The Bulldozer and the Big Tent GITLIN, Todd Blind Republicans, Lame Democrats, and the Recovery of American Ideals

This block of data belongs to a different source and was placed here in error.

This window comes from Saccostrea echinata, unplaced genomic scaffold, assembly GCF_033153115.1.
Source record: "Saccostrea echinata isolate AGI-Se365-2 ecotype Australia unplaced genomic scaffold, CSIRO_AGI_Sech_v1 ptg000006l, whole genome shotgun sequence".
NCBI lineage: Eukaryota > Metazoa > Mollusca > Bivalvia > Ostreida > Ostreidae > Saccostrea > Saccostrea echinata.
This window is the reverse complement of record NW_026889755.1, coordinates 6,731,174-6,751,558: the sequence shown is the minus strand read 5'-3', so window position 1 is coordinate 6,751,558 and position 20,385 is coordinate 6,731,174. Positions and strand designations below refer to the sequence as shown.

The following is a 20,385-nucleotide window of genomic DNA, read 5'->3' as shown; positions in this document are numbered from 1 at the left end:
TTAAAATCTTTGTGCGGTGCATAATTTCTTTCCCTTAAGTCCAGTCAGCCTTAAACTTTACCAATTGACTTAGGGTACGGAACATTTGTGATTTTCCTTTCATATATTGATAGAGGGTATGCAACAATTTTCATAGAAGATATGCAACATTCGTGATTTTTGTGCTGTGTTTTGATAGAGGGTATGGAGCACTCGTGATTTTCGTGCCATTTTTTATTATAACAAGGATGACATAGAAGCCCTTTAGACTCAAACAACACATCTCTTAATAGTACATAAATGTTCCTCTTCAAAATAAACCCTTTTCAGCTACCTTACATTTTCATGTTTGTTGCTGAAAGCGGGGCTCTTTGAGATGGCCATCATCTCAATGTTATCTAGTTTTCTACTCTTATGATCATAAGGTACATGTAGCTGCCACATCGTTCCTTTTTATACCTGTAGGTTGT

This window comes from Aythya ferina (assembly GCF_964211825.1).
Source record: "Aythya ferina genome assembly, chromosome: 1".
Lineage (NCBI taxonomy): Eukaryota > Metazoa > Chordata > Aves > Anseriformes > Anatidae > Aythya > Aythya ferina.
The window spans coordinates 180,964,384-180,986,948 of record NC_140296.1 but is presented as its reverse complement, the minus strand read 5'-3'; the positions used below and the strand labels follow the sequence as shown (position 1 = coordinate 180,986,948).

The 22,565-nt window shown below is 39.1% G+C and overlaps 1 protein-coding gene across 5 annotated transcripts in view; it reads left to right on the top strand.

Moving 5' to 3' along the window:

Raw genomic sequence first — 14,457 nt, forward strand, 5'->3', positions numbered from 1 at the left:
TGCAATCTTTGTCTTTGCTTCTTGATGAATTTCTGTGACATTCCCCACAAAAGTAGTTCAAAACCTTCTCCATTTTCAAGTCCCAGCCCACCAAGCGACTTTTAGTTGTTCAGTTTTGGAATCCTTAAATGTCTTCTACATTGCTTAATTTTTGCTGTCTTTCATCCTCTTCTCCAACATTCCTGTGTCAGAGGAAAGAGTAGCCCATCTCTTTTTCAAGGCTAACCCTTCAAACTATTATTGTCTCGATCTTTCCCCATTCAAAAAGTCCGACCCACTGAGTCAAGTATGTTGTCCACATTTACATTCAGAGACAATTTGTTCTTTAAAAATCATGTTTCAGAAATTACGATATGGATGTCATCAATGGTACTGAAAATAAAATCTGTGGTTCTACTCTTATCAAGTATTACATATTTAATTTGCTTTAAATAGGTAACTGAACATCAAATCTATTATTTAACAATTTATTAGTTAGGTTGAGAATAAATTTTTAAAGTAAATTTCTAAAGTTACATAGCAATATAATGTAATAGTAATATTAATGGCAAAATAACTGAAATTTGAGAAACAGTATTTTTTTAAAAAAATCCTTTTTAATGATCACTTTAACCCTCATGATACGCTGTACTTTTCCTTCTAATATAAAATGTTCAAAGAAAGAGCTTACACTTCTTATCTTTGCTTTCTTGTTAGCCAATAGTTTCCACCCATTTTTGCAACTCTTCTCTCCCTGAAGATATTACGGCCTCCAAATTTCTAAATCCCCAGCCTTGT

Why have the Republicans been so much better than Democrats at getting and exercising power? Why, even after a series of disasters culminating in the "thumpin'" his party took in the 2006 elections, is George W. Bush still the darling of an enormous political base? And what connects Bush's enduring appeal to the seemingly inexplicable rise of Rudy Giuliani and Fred Thompson and the sudden popularity of Barack Obama? In The Bulldozer and the Big Tent, Todd Gitlin—long acknowledged as one of America's smartest observers of politics, media, and movements—argues that one thing matters to voters more than faith, values, policies, or track records: style. Voters pick their leaders based on qualities they perceive or aspire to in themselves. Republicans want a bulldozer, a decider, a "commander guy." Faction-ridden Democrats seek a candidate who can look like all things to all people: triangulators who can pitch a big enough tent to fit every kind of Democrat inside. Every Republican is looking for a leader, and every Democrat thinks he is one. These preferences, Gitlin reveals, are reflected not only in the candidates chosen but also in the way the parties organize, operate, and present themselves. Gitlin takes a long, hard look at the history of the conservative movement in America—its genesis, its methods, and its powerful mix of big-business money, fundamentalist fervor, and take-no-prisoners attitude. He demonstrates that George W. Bush is far more than a champion of the conservative cause: he is the personification of everything that the movement hopes for and believes about itself. For decades, the Democrats, Gitlin contends, met the onslaught of the highly organized, seamlessly unified, meticulously coordinated, passion-driven Republican bulldozer with its antithesis: a weak and tentative conglomeration of eight sometimes-overlapping interest groups. Each group tended to focus on its own issues and mistrust the motives of its "allies." Any presidential candidate who couldn't make a powerful appeal to each of these groups without offending the others stood a good chance of being demolished at the polls. Every Republican is looking for a leader, and every Democrat thinks he is one. This single, remarkable insight unties many of the knottiest questions in politics today. Do blogs really make a difference? Who's winning the culture war? And what, if anything, is the matter with Kansas? In what is possibly Todd Gitlin's sharpest, most sweeping, and engaged piece of political analysis yet, The Bulldozer and the Big Tent brings it all together in a rich, discursive story that will change the way you think about partisanship in America.